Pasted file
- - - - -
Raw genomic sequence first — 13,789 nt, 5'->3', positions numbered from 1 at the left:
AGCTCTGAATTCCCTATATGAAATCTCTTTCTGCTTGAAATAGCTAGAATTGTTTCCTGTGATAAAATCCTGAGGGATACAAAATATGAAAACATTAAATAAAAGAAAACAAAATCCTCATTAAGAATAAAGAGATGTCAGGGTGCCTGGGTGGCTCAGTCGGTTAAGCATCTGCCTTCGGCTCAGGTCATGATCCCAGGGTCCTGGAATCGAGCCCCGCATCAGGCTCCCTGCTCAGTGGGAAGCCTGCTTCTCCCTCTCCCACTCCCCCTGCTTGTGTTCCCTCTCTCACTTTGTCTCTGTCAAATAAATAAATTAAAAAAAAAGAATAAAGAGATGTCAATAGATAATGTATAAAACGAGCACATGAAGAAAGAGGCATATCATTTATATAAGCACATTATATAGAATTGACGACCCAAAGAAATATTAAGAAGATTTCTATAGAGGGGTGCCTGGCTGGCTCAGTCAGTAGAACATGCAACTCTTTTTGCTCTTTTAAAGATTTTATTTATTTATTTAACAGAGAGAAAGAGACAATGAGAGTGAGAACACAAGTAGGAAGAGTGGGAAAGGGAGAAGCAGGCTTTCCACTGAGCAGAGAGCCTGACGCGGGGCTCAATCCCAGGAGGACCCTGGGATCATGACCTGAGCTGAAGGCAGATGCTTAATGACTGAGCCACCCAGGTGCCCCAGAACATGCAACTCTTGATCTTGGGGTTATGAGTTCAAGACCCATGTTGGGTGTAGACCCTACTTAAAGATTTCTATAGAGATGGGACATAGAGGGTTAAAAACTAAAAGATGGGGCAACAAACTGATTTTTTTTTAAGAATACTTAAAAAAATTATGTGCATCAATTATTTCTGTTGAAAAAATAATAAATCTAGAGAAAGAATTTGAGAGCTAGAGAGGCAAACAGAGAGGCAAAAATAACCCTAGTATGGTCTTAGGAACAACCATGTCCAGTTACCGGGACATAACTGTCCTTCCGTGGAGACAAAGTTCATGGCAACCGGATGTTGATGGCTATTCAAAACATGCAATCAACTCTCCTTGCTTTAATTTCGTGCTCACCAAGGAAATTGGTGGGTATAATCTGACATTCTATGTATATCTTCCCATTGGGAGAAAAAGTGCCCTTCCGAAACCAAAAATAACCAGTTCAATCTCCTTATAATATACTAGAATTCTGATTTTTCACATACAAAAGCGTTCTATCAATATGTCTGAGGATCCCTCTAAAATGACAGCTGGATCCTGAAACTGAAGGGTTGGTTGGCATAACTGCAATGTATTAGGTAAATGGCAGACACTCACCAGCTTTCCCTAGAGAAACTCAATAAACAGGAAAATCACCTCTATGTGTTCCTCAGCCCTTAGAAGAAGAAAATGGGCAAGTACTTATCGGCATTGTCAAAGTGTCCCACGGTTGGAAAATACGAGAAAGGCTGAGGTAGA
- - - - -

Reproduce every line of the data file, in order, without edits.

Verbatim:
Raw genomic sequence first — 13,789 nt, 5'->3', positions numbered from 1 at the left:
AGCTCTGAATTCCCTATATGAAATCTCTTTCTGCTTGAAATAGCTAGAATTGTTTCCTGTGATAAAATCCTGAGGGATACAAAATATGAAAACATTAAATAAAAGAAAACAAAATCCTCATTAAGAATAAAGAGATGTCAGGGTGCCTGGGTGGCTCAGTCGGTTAAGCATCTGCCTTCGGCTCAGGTCATGATCCCAGGGTCCTGGAATCGAGCCCCGCATCAGGCTCCCTGCTCAGTGGGAAGCCTGCTTCTCCCTCTCCCACTCCCCCTGCTTGTGTTCCCTCTCTCACTTTGTCTCTGTCAAATAAATAAATTAAAAAAAAAGAATAAAGAGATGTCAATAGATAATGTATAAAACGAGCACATGAAGAAAGAGGCATATCATTTATATAAGCACATTATATAGAATTGACGACCCAAAGAAATATTAAGAAGATTTCTATAGAGGGGTGCCTGGCTGGCTCAGTCAGTAGAACATGCAACTCTTTTTGCTCTTTTAAAGATTTTATTTATTTATTTAACAGAGAGAAAGAGACAATGAGAGTGAGAACACAAGTAGGAAGAGTGGGAAAGGGAGAAGCAGGCTTTCCACTGAGCAGAGAGCCTGACGCGGGGCTCAATCCCAGGAGGACCCTGGGATCATGACCTGAGCTGAAGGCAGATGCTTAATGACTGAGCCACCCAGGTGCCCCAGAACATGCAACTCTTGATCTTGGGGTTATGAGTTCAAGACCCATGTTGGGTGTAGACCCTACTTAAAGATTTCTATAGAGATGGGACATAGAGGGTTAAAAACTAAAAGATGGGGCAACAAACTGATTTTTTTTTAAGAATACTTAAAAAAATTATGTGCATCAATTATTTCTGTTGAAAAAATAATAAATCTAGAGAAAGAATTTGAGAGCTAGAGAGGCAAACAGAGAGGCAAAAATAACCCTAGTATGGTCTTAGGAACAACCATGTCCAGTTACCGGGACATAACTGTCCTTCCGTGGAGACAAAGTTCATGGCAACCGGATGTTGATGGCTATTCAAAACATGCAATCAACTCTCCTTGCTTTAATTTCGTGCTCACCAAGGAAATTGGTGGGTATAATCTGACATTCTATGTATATCTTCCCATTGGGAGAAAAAGTGCCCTTCCGAAACCAAAAATAACCAGTTCAATCTCCTTATAATATACTAGAATTCTGATTTTTCACATACAAAAGCGTTCTATCAATATGTCTGAGGATCCCTCTAAAATGACAGCTGGATCCTGAAACTGAAGGGTTGGTTGGCATAACTGCAATGTATTAGGTAAATGGCAGACACTCACCAGCTTTCCCTAGAGAAACTCAATAAACAGGAAAATCACCTCTATGTGTTCCTCAGCCCTTAGAAGAAGAAAATGGGCAAGTACTTATCGGCATTGTCAAAGTGTCCCACGGTTGGAAAATACGAGAAAGGCTGAGGTAGA